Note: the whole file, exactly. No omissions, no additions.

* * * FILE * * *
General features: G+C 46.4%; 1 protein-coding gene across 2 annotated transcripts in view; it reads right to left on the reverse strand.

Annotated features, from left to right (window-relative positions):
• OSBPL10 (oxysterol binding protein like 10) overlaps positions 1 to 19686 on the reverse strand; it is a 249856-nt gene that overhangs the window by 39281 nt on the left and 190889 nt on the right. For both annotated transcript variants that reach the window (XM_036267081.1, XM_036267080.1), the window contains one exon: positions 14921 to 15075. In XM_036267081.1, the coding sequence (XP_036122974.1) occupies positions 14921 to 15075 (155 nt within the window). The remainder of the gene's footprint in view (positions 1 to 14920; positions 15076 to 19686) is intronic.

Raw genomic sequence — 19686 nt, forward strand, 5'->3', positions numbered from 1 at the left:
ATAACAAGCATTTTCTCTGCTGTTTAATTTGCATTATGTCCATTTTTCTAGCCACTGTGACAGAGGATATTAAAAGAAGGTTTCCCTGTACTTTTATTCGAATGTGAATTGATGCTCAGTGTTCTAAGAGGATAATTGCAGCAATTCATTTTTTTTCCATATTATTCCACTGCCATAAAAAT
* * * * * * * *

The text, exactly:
General features: G+C 46.4%; 1 protein-coding gene across 2 annotated transcripts in view; it reads right to left on the reverse strand.

Annotated features, from left to right (window-relative positions):
• OSBPL10 (oxysterol binding protein like 10) overlaps positions 1 to 19686 on the reverse strand; it is a 249856-nt gene that overhangs the window by 39281 nt on the left and 190889 nt on the right. For both annotated transcript variants that reach the window (XM_036267081.1, XM_036267080.1), the window contains one exon: positions 14921 to 15075. In XM_036267081.1, the coding sequence (XP_036122974.1) occupies positions 14921 to 15075 (155 nt within the window). The remainder of the gene's footprint in view (positions 1 to 14920; positions 15076 to 19686) is intronic.

Raw genomic sequence — 19686 nt, forward strand, 5'->3', positions numbered from 1 at the left:
ATAACAAGCATTTTCTCTGCTGTTTAATTTGCATTATGTCCATTTTTCTAGCCACTGTGACAGAGGATATTAAAAGAAGGTTTCCCTGTACTTTTATTCGAATGTGAATTGATGCTCAGTGTTCTAAGAGGATAATTGCAGCAATTCATTTTTTTTCCATATTATTCCACTGCCATAAAAAT